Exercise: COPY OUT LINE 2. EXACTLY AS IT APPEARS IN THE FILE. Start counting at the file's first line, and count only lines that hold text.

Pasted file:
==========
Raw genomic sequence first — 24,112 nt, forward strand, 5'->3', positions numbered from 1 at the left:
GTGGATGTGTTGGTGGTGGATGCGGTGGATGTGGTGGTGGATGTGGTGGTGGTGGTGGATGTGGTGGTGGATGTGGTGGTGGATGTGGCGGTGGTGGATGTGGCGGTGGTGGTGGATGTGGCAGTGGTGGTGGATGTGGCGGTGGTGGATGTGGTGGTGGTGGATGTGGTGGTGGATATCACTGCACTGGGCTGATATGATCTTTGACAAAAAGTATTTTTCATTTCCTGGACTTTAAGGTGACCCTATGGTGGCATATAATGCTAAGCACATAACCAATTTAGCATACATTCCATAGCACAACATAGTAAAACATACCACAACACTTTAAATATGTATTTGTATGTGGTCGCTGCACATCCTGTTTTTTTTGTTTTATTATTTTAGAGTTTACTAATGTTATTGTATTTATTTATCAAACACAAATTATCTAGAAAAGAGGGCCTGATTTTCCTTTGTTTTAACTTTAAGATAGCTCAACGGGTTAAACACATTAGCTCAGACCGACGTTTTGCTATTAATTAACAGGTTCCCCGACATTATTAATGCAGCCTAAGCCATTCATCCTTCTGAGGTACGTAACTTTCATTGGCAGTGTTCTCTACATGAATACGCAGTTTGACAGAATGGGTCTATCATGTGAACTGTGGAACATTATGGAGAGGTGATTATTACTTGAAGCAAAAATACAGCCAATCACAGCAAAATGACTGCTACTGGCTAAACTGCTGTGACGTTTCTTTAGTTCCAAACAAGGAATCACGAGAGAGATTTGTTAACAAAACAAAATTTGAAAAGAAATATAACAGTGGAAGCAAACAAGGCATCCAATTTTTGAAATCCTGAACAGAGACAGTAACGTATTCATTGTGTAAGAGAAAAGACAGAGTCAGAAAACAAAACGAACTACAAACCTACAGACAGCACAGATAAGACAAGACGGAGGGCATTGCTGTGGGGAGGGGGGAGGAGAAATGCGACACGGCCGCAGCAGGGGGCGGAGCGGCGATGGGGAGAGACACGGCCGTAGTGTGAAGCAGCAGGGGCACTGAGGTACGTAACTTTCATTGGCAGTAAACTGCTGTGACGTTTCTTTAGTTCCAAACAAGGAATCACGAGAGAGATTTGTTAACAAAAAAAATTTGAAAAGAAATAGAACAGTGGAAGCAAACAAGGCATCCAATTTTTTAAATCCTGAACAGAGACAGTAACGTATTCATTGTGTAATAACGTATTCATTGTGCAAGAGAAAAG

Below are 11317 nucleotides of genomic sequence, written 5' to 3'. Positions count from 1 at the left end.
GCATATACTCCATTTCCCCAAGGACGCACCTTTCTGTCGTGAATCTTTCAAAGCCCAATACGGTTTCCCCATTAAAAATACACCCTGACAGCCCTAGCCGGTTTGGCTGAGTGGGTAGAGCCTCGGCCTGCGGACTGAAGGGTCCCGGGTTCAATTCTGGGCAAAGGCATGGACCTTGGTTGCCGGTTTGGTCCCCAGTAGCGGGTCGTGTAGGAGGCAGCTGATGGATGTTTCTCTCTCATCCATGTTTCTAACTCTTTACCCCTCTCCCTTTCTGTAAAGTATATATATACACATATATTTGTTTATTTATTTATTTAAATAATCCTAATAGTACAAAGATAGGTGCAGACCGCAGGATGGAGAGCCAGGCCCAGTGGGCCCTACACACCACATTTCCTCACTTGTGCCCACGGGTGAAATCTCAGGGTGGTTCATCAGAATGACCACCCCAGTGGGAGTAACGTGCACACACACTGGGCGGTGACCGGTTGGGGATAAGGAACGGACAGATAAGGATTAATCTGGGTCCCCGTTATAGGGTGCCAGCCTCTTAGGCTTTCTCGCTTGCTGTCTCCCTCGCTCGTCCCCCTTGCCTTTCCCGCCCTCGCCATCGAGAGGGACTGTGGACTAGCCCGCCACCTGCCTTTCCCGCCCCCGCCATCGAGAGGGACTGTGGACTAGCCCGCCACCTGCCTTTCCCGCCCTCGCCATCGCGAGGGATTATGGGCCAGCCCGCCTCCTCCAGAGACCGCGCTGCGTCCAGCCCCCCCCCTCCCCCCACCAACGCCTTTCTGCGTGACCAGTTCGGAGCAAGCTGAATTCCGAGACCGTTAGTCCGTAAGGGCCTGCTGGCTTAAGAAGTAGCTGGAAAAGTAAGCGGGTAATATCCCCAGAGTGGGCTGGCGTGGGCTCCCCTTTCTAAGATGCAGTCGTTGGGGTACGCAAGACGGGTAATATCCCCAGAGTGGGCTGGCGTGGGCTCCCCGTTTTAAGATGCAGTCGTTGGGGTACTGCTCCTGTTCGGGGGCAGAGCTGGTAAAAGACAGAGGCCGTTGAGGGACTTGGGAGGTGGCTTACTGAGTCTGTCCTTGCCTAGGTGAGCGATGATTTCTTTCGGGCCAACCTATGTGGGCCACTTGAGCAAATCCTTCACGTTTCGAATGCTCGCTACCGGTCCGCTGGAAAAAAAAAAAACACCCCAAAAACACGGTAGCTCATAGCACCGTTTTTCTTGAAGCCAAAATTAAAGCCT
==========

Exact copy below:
GTGGATGTGTTGGTGGTGGATGCGGTGGATGTGGTGGTGGATGTGGTGGTGGTGGTGGATGTGGTGGTGGATGTGGTGGTGGATGTGGCGGTGGTGGATGTGGCGGTGGTGGTGGATGTGGCAGTGGTGGTGGATGTGGCGGTGGTGGATGTGGTGGTGGTGGATGTGGTGGTGGATATCACTGCACTGGGCTGATATGATCTTTGACAAAAAGTATTTTTCATTTCCTGGACTTTAAGGTGACCCTATGGTGGCATATAATGCTAAGCACATAACCAATTTAGCATACATTCCATAGCACAACATAGTAAAACATACCACAACACTTTAAATATGTATTTGTATGTGGTCGCTGCACATCCTGTTTTTTTTGTTTTATTATTTTAGAGTTTACTAATGTTATTGTATTTATTTATCAAACACAAATTATCTAGAAAAGAGGGCCTGATTTTCCTTTGTTTTAACTTTAAGATAGCTCAACGGGTTAAACACATTAGCTCAGACCGACGTTTTGCTATTAATTAACAGGTTCCCCGACATTATTAATGCAGCCTAAGCCATTCATCCTTCTGAGGTACGTAACTTTCATTGGCAGTGTTCTCTACATGAATACGCAGTTTGACAGAATGGGTCTATCATGTGAACTGTGGAACATTATGGAGAGGTGATTATTACTTGAAGCAAAAATACAGCCAATCACAGCAAAATGACTGCTACTGGCTAAACTGCTGTGACGTTTCTTTAGTTCCAAACAAGGAATCACGAGAGAGATTTGTTAACAAAACAAAATTTGAAAAGAAATATAACAGTGGAAGCAAACAAGGCATCCAATTTTTGAAATCCTGAACAGAGACAGTAACGTATTCATTGTGTAAGAGAAAAGACAGAGTCAGAAAACAAAACGAACTACAAACCTACAGACAGCACAGATAAGACAAGACGGAGGGCATTGCTGTGGGGAGGGGGGAGGAGAAATGCGACACGGCCGCAGCAGGGGGCGGAGCGGCGATGGGGAGAGACACGGCCGTAGTGTGAAGCAGCAGGGGCACTGAGGTACGTAACTTTCATTGGCAGTAAACTGCTGTGACGTTTCTTTAGTTCCAAACAAGGAATCACGAGAGAGATTTGTTAACAAAAAAAATTTGAAAAGAAATAGAACAGTGGAAGCAAACAAGGCATCCAATTTTTTAAATCCTGAACAGAGACAGTAACGTATTCATTGTGTAATAACGTATTCATTGTGCAAGAGAAAAG